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MONTE CARLO, Monaco —The reinsurance industry continues to adapt to the challenges posed by abundant capacity and buying habit changes, according to Guy Carpenter & Co. L.L.C.
“The long predicted consolidation” in the insurance industry is underway and inevitably will have an effect on buying patterns, Guy Carpenter President and CEO Alex Mozcarski said Saturday during a briefing as part of the Rendez-Vous de Septembre prerenewal reinsurance gathering in Monte Carlo, Monaco. Many cedents are using smaller panels of reinsurers and retaining more risk, he said.
Rate decreases have slowed for U.S. property catastrophe business, notably U.S. wind exposures, said David Priebe, vice chairman of Guy Carpenter, in part because many reinsurers have diversified into lines of business where rate declines have not been so pronounced.
The U.S. casualty market continues to soften driven, in part, by a migration of capacity from still-soft property catastrophe business, although the pace of decreases has been tempered by underwriter caution in entering casualty lines.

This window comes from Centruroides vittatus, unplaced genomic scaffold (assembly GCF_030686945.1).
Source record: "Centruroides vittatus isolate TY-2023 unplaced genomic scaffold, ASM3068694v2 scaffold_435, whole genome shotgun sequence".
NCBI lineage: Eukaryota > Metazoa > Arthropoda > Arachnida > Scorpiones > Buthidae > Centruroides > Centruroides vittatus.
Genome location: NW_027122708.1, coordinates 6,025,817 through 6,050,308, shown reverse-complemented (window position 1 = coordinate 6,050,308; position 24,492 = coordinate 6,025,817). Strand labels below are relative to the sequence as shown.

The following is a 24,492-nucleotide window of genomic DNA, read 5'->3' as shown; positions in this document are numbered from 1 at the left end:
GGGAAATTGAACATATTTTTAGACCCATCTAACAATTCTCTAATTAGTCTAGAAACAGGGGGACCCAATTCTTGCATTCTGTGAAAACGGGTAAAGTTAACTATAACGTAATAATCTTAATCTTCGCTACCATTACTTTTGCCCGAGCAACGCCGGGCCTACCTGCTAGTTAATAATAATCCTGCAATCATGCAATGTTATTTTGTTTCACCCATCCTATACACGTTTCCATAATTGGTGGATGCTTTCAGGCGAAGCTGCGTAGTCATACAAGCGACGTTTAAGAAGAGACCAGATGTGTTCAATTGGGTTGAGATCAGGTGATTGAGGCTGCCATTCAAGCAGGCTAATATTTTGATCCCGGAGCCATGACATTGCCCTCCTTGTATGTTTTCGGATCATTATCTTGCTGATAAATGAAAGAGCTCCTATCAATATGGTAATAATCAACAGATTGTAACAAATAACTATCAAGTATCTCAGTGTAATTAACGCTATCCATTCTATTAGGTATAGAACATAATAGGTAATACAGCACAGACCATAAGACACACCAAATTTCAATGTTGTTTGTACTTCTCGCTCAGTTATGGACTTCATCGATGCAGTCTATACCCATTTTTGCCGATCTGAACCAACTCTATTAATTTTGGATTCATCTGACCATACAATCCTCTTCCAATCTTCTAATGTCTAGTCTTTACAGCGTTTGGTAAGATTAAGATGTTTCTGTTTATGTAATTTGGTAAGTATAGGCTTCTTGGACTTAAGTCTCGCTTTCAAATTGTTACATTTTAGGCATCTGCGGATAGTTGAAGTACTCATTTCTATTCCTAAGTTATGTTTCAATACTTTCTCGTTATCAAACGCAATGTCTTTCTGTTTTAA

Reinsurance buyers in the Europe, Middle East and Africa will hope for rate decreases at the upcoming Jan. 1, 2016, renewals, but many underwriters “are now near to technical minimums,” said Nick Frankland, CEO of the EMEA region for Guy Carpenter, meaning that reinsurers may show discipline and not reduce rates further.
A trend for blended, multiyear, multiperil programs likely will continue, he said.
And consolidation will lead to greater competition for reinsurance business, which should benefit buyers, he said.
Munich Reinsurance Co. has said that damage claims from the recent explosions at China's Tianjin port would not affect its forecast to earn at least €3 billion ($3.4 billion) in 2015, reported Reuters.